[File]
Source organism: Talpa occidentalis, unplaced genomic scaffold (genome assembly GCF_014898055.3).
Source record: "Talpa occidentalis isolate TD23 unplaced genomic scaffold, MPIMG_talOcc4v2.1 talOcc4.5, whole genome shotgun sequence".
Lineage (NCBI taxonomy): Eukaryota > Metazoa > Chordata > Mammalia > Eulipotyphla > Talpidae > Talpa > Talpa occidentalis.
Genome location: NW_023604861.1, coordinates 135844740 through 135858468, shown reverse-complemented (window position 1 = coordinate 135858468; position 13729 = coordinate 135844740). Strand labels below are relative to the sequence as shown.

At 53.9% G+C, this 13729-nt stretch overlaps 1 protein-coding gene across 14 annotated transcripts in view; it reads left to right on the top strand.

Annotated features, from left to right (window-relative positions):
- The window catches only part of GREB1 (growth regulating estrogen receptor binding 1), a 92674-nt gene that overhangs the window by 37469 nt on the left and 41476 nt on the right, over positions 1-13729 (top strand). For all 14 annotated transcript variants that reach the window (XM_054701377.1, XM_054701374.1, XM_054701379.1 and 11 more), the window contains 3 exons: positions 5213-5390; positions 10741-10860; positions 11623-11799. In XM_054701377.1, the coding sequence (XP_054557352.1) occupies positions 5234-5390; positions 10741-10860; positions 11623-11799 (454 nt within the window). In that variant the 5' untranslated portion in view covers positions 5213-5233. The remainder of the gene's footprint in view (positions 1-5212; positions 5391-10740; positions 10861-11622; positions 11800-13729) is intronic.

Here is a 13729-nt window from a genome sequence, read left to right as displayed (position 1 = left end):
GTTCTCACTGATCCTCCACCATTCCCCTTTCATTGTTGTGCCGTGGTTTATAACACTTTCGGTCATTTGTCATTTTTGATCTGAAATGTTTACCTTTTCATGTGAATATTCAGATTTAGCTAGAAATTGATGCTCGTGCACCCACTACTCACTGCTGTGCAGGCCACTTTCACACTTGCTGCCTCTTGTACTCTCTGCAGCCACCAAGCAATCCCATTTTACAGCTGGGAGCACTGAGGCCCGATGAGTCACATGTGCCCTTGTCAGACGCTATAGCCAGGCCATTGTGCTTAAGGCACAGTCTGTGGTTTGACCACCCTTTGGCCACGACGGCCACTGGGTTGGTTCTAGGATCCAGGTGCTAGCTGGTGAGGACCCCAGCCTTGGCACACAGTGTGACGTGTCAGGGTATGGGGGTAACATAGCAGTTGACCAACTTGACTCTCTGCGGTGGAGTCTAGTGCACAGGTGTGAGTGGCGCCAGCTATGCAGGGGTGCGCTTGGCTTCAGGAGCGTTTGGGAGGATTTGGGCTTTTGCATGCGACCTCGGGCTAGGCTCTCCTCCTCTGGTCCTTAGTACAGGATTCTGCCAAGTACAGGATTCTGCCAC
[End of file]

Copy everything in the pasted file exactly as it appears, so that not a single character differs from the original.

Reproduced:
Source organism: Talpa occidentalis, unplaced genomic scaffold (genome assembly GCF_014898055.3).
Source record: "Talpa occidentalis isolate TD23 unplaced genomic scaffold, MPIMG_talOcc4v2.1 talOcc4.5, whole genome shotgun sequence".
Lineage (NCBI taxonomy): Eukaryota > Metazoa > Chordata > Mammalia > Eulipotyphla > Talpidae > Talpa > Talpa occidentalis.
Genome location: NW_023604861.1, coordinates 135844740 through 135858468, shown reverse-complemented (window position 1 = coordinate 135858468; position 13729 = coordinate 135844740). Strand labels below are relative to the sequence as shown.

At 53.9% G+C, this 13729-nt stretch overlaps 1 protein-coding gene across 14 annotated transcripts in view; it reads left to right on the top strand.

Annotated features, from left to right (window-relative positions):
- The window catches only part of GREB1 (growth regulating estrogen receptor binding 1), a 92674-nt gene that overhangs the window by 37469 nt on the left and 41476 nt on the right, over positions 1-13729 (top strand). For all 14 annotated transcript variants that reach the window (XM_054701377.1, XM_054701374.1, XM_054701379.1 and 11 more), the window contains 3 exons: positions 5213-5390; positions 10741-10860; positions 11623-11799. In XM_054701377.1, the coding sequence (XP_054557352.1) occupies positions 5234-5390; positions 10741-10860; positions 11623-11799 (454 nt within the window). In that variant the 5' untranslated portion in view covers positions 5213-5233. The remainder of the gene's footprint in view (positions 1-5212; positions 5391-10740; positions 10861-11622; positions 11800-13729) is intronic.

Here is a 13729-nt window from a genome sequence, read left to right as displayed (position 1 = left end):
GTTCTCACTGATCCTCCACCATTCCCCTTTCATTGTTGTGCCGTGGTTTATAACACTTTCGGTCATTTGTCATTTTTGATCTGAAATGTTTACCTTTTCATGTGAATATTCAGATTTAGCTAGAAATTGATGCTCGTGCACCCACTACTCACTGCTGTGCAGGCCACTTTCACACTTGCTGCCTCTTGTACTCTCTGCAGCCACCAAGCAATCCCATTTTACAGCTGGGAGCACTGAGGCCCGATGAGTCACATGTGCCCTTGTCAGACGCTATAGCCAGGCCATTGTGCTTAAGGCACAGTCTGTGGTTTGACCACCCTTTGGCCACGACGGCCACTGGGTTGGTTCTAGGATCCAGGTGCTAGCTGGTGAGGACCCCAGCCTTGGCACACAGTGTGACGTGTCAGGGTATGGGGGTAACATAGCAGTTGACCAACTTGACTCTCTGCGGTGGAGTCTAGTGCACAGGTGTGAGTGGCGCCAGCTATGCAGGGGTGCGCTTGGCTTCAGGAGCGTTTGGGAGGATTTGGGCTTTTGCATGCGACCTCGGGCTAGGCTCTCCTCCTCTGGTCCTTAGTACAGGATTCTGCCAAGTACAGGATTCTGCCAC